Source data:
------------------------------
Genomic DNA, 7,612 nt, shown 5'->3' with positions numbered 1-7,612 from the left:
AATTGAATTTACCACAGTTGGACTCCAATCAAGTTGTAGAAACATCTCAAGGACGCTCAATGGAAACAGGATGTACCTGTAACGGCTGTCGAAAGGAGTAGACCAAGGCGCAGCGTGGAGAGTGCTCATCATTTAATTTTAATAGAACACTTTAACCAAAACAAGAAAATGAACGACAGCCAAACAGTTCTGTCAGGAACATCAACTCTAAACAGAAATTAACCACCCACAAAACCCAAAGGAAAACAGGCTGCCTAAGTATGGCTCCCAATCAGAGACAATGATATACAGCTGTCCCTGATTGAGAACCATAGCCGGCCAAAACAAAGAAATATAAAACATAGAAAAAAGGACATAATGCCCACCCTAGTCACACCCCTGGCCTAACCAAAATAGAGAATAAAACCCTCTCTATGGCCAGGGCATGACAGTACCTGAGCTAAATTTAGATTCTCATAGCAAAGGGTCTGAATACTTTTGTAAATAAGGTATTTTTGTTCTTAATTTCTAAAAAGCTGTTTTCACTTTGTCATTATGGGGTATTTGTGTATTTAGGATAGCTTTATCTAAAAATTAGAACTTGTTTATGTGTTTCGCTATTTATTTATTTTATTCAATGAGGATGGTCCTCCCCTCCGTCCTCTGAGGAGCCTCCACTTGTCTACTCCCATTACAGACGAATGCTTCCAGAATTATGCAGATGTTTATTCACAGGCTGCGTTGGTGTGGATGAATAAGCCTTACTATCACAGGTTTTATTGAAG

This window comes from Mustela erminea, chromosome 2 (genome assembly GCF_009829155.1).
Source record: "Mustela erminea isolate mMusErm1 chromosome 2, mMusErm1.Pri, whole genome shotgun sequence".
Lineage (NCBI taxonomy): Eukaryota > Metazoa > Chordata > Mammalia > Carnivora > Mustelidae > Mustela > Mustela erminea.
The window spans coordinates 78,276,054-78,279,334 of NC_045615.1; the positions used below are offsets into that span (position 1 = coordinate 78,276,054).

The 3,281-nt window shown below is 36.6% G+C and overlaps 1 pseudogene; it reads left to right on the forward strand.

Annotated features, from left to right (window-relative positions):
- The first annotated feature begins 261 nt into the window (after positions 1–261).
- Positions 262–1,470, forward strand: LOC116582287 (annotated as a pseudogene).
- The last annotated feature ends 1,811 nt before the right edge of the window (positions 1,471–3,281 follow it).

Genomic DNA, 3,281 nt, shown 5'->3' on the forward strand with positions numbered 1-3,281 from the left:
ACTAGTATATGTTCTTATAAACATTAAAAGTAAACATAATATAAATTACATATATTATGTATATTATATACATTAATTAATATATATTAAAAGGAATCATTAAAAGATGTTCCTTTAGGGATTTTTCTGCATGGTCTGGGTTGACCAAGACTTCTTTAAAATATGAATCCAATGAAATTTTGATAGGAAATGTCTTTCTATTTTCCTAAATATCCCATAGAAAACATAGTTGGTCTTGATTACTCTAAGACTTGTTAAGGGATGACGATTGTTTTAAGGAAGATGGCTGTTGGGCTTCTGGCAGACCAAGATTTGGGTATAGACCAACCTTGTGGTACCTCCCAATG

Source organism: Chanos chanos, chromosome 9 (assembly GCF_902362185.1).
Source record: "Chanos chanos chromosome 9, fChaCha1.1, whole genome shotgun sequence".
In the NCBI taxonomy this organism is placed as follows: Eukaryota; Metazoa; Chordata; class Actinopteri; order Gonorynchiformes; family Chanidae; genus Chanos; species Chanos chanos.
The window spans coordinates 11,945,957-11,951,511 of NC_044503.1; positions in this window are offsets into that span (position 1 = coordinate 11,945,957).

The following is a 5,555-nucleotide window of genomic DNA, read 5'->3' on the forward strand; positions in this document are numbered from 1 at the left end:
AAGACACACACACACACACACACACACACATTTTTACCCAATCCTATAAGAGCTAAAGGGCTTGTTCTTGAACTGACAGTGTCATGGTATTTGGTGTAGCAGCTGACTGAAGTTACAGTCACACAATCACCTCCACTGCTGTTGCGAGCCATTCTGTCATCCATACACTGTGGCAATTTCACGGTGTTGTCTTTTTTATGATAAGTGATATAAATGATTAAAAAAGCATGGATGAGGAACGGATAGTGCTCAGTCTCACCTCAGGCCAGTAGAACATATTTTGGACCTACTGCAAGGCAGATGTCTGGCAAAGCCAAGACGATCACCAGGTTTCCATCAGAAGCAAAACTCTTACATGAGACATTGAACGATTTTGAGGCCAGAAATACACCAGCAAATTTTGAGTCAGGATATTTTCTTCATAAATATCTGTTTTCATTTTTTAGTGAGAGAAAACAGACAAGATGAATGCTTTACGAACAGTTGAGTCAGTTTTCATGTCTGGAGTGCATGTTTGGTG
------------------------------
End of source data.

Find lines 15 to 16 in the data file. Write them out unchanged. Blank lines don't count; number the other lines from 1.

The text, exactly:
Source record: "Chanos chanos chromosome 9, fChaCha1.1, whole genome shotgun sequence".
In the NCBI taxonomy this organism is placed as follows: Eukaryota; Metazoa; Chordata; class Actinopteri; order Gonorynchiformes; family Chanidae; genus Chanos; species Chanos chanos.